There are lots of benefits to not using your insurance for counseling services. You read that right!
Insurance companies often don’t pay for the entire cost of your session, which leaves you still footing a sizable cash bill even though you used it.
When you use your insurance company they have access to certain things you may rather keep private like what you’re being seen for, what your diagnosis is - in fact, most insurance companies require a counselor to provide a diagnosis to justify your treatment. This means that even if you don’t merit a “diagnosis” you may land one. This also means that if you're being seen for something "non diagnosable" like highly sensitive personality trait, that your insurance may not pay.
Your insurance company will dictate how many sessions you’re entitled to and what modality of treatment you receive, as well as who you receive it from. It doesn’t make a lot of sense considering that the counselor in front of you knows best what methods will fit with you and you and your counselor should work together to decide how frequently and for how long you’ll go to counseling.
All the research shows that your outcome is best predicted not by method or length of treatment but by your relationship with the counselor. Your insurance may cover a counselor or two, but are they the right counselor for you? Counseling is both science and art - the art lies in the personal connection and if you don’t click with someone on your insurance you aren’t likely to get the results you’re after.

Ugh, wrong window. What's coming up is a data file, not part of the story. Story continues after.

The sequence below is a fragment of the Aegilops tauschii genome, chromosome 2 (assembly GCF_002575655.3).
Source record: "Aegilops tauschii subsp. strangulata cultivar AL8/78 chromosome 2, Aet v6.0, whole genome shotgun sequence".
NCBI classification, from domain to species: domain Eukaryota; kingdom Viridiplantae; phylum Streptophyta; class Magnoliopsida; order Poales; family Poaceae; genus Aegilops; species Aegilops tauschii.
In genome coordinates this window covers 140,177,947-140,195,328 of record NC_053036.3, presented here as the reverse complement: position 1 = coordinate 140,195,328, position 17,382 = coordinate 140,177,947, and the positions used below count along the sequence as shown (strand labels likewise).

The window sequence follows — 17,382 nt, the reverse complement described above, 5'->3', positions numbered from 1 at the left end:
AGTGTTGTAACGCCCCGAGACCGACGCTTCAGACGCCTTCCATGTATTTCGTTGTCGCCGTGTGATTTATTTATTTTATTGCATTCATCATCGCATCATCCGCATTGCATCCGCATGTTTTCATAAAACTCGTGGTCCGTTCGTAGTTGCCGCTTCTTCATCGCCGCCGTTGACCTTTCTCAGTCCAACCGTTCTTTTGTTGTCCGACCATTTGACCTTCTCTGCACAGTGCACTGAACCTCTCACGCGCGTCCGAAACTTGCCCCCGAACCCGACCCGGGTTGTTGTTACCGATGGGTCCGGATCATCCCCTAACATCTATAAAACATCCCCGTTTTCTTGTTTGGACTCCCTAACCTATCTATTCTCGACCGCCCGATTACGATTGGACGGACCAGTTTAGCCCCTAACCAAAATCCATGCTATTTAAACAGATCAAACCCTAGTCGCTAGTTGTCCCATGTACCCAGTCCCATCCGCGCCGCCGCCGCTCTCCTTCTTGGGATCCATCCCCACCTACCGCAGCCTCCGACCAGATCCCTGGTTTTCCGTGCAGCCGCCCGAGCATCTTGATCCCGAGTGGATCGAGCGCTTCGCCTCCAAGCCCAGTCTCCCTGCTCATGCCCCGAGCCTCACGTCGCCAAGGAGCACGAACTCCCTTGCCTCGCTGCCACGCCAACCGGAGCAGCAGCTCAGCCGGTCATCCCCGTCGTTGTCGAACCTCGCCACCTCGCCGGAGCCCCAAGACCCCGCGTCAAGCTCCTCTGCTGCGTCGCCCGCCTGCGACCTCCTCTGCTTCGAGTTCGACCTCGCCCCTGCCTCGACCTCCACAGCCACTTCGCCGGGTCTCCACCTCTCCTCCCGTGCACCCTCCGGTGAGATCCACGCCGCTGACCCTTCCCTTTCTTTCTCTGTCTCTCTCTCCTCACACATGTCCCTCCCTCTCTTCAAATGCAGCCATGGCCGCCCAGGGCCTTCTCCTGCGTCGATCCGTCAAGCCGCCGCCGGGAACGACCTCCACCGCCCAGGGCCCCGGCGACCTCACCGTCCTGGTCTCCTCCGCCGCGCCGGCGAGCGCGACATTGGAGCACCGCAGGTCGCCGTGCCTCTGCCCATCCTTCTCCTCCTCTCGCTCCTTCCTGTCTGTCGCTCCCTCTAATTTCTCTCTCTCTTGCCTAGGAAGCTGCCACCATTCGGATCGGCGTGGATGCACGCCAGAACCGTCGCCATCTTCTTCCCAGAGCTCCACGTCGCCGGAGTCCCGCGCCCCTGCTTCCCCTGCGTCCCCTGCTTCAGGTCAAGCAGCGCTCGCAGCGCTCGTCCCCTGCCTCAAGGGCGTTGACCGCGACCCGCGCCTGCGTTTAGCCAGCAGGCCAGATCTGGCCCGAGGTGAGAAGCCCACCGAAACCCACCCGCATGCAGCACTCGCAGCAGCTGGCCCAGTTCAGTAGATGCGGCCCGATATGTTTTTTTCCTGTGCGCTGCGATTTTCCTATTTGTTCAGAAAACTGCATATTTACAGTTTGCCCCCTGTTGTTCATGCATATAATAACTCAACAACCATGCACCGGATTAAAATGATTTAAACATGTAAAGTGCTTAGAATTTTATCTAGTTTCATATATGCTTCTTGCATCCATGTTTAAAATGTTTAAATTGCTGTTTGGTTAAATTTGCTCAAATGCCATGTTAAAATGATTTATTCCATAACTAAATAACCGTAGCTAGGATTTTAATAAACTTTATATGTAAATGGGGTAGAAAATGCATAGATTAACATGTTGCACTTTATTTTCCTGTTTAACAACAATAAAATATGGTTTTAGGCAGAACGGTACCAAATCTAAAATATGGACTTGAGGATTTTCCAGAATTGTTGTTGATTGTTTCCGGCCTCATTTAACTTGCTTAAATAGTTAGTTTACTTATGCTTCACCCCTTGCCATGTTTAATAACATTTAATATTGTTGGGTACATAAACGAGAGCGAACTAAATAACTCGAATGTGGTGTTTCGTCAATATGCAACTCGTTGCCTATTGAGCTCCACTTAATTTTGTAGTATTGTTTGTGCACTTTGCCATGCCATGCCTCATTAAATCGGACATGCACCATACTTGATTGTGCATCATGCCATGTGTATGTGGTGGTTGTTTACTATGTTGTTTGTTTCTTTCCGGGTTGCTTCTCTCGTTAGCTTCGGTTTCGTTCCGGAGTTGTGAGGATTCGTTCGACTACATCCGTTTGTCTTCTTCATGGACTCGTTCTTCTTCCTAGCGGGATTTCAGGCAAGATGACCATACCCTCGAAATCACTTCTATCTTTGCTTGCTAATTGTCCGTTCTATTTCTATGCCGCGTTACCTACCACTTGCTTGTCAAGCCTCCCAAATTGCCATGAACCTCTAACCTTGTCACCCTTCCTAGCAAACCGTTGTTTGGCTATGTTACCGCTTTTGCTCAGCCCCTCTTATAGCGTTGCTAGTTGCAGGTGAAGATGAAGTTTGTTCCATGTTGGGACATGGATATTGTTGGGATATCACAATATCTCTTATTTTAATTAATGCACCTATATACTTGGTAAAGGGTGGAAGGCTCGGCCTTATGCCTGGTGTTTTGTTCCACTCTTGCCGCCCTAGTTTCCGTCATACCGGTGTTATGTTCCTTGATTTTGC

Lastly, most counselors will work with you on rates, depending on the area you’re in. You won’t know if you don’t ask! So, when you find a counselor whose picture, Psychology Today profile, or website clicks with you for some reason, go ahead and call them - even if they aren’t on your insurance.
Consider what’s most important in successful counseling outcomes:
1. The “click” or connection, which we call the “therapeutic alliance” 2. Your privacy (or at least I hope you care about it!) 3. Getting treatment that will work 4. Determining how often and what type of counseling treatment you receive - having a say in how you're treated